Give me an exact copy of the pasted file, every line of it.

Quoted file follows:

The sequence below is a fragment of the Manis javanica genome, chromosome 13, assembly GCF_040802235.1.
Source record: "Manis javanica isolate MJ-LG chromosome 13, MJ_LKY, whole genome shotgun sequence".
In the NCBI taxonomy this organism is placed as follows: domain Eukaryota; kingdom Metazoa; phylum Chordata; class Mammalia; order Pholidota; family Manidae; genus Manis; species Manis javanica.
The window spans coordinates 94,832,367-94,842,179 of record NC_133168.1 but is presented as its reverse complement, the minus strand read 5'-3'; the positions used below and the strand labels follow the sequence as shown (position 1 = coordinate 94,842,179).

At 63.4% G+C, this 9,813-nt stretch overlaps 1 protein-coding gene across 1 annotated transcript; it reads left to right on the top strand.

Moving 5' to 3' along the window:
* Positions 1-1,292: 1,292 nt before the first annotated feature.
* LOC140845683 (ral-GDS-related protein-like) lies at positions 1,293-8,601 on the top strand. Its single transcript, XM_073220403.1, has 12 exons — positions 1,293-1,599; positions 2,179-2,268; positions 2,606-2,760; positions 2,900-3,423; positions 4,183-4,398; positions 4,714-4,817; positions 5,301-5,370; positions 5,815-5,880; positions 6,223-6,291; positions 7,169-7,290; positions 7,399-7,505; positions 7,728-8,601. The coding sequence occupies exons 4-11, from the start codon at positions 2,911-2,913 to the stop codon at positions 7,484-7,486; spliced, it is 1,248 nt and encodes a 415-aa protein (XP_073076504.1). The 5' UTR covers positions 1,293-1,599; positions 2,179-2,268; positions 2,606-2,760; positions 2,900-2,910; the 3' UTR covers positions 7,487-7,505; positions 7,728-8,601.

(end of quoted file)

The sequence below is a fragment of the Manis javanica genome, chromosome 13, assembly GCF_040802235.1.
Source record: "Manis javanica isolate MJ-LG chromosome 13, MJ_LKY, whole genome shotgun sequence".
In the NCBI taxonomy this organism is placed as follows: domain Eukaryota; kingdom Metazoa; phylum Chordata; class Mammalia; order Pholidota; family Manidae; genus Manis; species Manis javanica.
The window spans coordinates 94,832,367-94,842,179 of record NC_133168.1 but is presented as its reverse complement, the minus strand read 5'-3'; the positions used below and the strand labels follow the sequence as shown (position 1 = coordinate 94,842,179).

At 63.4% G+C, this 9,813-nt stretch overlaps 1 protein-coding gene across 1 annotated transcript; it reads left to right on the top strand.

Moving 5' to 3' along the window:
* Positions 1-1,292: 1,292 nt before the first annotated feature.
* LOC140845683 (ral-GDS-related protein-like) lies at positions 1,293-8,601 on the top strand. Its single transcript, XM_073220403.1, has 12 exons — positions 1,293-1,599; positions 2,179-2,268; positions 2,606-2,760; positions 2,900-3,423; positions 4,183-4,398; positions 4,714-4,817; positions 5,301-5,370; positions 5,815-5,880; positions 6,223-6,291; positions 7,169-7,290; positions 7,399-7,505; positions 7,728-8,601. The coding sequence occupies exons 4-11, from the start codon at positions 2,911-2,913 to the stop codon at positions 7,484-7,486; spliced, it is 1,248 nt and encodes a 415-aa protein (XP_073076504.1). The 5' UTR covers positions 1,293-1,599; positions 2,179-2,268; positions 2,606-2,760; positions 2,900-2,910; the 3' UTR covers positions 7,487-7,505; positions 7,728-8,601.